Cannoneer Court, or "The Can" was designed by famed architecture firm SOM in 1986 and constructed using a then-unique form of modular construction. Each individual dorm room was constructed off-site and then set into place like building blocks. It accommodates 94 students between two hallways. This traditional corridor style residence houses students in double rooms. Bathrooms are communal. The building has a lounge and work area as well as a garden courtyard. The rooms are air conditioned and carpeted. Although it was meant for temporary housing in 1986, this building still stands today for use as freshman housing as well as late acception students and transfers. The first floor of this two-floor building is used as Graduate Fine Arts studios.


Esther Lloyd-Jones Hall

Esther Lloyd Jones Hall is named for a trend-setter in modern American higher education. ELJ accommodates students single and double rooms. ELJ is comprised primarily upperclassmen continuing students; vacancies for new transfer and graduate students sometimes do occur.


Leo J. Pantas Hall

Designed by SOM in 1986, Leo J. Pantas domitory sits centrally located on campus. Students live in four-person suites, which consist of two double-rooms (two people in each double-room). Each suite has its own bathroom. Suites are single sex, but floors are coed. Each suite is responsible for the healthy upkeep of the common bathroom area. The building boasts a large work area in addition to a dramatic main lounge area with large screen TV and pool table. Its central location on campus makes it desirable to students, with its clock tower serving as a campus landmark.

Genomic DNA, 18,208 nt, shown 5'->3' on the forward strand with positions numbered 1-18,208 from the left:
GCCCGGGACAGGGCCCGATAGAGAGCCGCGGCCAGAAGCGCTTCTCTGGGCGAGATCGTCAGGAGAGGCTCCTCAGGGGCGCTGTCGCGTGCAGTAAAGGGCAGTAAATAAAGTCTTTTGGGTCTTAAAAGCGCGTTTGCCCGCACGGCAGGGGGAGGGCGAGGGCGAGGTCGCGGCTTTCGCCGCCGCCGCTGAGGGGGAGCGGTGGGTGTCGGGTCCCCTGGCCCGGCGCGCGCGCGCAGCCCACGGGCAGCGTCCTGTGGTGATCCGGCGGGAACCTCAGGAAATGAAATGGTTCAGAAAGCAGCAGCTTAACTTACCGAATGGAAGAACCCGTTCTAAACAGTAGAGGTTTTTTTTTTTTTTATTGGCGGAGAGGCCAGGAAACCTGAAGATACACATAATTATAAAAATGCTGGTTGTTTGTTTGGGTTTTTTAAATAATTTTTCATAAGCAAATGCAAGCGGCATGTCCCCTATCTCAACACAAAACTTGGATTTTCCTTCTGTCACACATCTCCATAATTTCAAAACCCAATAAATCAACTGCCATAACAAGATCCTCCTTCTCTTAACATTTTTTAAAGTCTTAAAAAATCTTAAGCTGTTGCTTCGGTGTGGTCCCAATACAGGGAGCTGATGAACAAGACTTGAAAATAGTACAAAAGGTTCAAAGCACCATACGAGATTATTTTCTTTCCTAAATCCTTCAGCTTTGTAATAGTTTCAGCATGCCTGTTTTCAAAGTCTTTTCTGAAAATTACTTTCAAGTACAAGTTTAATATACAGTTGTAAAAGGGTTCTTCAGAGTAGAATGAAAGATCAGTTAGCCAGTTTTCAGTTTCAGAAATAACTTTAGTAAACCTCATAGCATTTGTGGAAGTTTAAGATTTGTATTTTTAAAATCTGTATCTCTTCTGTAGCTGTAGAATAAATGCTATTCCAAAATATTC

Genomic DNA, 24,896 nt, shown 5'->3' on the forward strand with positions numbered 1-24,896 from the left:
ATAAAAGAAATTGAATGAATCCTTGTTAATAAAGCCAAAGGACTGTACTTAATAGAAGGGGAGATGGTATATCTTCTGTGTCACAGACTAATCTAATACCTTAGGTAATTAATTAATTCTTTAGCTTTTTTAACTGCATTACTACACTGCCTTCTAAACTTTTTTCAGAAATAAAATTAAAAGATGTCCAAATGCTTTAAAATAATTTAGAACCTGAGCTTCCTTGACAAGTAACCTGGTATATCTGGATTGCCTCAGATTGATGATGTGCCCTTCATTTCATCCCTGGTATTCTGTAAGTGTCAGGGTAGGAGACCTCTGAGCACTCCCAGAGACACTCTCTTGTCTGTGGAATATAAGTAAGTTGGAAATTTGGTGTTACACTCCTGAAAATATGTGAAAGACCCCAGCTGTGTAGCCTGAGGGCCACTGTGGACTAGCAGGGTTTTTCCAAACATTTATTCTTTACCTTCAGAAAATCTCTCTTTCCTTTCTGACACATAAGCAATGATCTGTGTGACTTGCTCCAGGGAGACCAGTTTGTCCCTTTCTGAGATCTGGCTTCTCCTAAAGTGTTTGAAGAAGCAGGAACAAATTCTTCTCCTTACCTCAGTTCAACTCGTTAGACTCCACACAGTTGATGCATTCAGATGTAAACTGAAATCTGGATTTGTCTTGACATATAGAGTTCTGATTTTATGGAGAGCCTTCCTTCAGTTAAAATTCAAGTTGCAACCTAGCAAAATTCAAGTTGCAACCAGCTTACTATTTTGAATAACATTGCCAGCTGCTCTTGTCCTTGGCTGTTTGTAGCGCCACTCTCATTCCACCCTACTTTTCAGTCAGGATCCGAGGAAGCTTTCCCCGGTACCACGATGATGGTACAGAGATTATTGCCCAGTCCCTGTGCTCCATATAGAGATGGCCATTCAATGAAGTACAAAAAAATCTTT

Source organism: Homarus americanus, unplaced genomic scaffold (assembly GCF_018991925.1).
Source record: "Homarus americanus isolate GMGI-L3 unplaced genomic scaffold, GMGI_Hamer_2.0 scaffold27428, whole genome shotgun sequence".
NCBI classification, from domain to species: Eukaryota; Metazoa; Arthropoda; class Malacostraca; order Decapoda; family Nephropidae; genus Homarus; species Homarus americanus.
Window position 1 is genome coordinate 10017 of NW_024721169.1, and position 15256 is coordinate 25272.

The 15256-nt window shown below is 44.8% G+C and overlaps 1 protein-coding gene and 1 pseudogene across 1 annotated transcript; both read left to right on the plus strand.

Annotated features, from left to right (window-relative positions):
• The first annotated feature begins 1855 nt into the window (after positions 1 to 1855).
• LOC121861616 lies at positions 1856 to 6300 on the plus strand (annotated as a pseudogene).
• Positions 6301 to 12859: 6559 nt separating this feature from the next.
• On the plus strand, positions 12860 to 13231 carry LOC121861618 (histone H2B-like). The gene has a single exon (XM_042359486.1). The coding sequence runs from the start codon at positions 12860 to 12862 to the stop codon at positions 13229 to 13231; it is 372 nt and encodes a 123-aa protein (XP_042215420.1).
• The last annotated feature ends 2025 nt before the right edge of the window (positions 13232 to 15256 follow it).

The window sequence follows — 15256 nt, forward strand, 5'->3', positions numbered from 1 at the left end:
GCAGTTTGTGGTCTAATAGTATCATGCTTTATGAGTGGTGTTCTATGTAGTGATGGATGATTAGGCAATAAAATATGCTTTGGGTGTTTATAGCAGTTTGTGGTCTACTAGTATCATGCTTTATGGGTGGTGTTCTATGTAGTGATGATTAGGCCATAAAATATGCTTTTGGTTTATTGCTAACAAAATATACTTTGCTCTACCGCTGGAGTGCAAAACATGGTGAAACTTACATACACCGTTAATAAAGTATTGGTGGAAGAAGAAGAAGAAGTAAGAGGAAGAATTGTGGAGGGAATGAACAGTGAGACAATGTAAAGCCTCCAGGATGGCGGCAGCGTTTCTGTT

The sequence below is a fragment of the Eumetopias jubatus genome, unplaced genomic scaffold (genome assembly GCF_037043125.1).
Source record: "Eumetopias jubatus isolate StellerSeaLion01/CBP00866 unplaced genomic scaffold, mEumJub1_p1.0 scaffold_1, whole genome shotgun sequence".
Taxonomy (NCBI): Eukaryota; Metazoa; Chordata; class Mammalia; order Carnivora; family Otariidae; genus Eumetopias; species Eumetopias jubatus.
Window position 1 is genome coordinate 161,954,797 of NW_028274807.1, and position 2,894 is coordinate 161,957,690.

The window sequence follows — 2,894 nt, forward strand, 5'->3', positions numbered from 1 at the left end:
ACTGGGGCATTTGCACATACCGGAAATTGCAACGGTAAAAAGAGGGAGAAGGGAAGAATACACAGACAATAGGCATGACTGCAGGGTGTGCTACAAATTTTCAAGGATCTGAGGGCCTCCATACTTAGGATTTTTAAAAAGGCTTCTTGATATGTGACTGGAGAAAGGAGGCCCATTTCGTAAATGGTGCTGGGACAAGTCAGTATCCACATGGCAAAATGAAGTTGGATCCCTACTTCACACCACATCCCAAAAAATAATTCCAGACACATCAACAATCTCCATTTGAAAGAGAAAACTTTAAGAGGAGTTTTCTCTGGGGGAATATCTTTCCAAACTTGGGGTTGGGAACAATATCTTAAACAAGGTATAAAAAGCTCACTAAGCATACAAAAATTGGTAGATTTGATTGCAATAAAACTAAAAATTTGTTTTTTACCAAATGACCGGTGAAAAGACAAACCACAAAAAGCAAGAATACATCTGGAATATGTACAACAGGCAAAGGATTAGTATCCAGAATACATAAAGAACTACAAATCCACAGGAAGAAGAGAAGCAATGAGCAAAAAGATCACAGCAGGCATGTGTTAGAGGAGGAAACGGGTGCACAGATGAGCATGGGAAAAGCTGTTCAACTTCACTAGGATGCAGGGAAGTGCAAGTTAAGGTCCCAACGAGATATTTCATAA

Grand Avenue

Grand Avenue Residence is home to new and continuing graduate students. The building can accommodate 50 students in efficiency apartments (double and single) and private single rooms within two and three-bedroom apartments. A double efficiency is two students sharing a one-room apartment (with kitchen and bath). A single efficiency is one student in a private one room apartment (with kitchen and bath. A shared single is two or more students, each with their own private bedroom, sharing kitchen, bath and living room. The building is located one block from campus. Each living room is furnished with a sofa, club chair, coffee table, kitchen table and chairs.


Willoughby Hall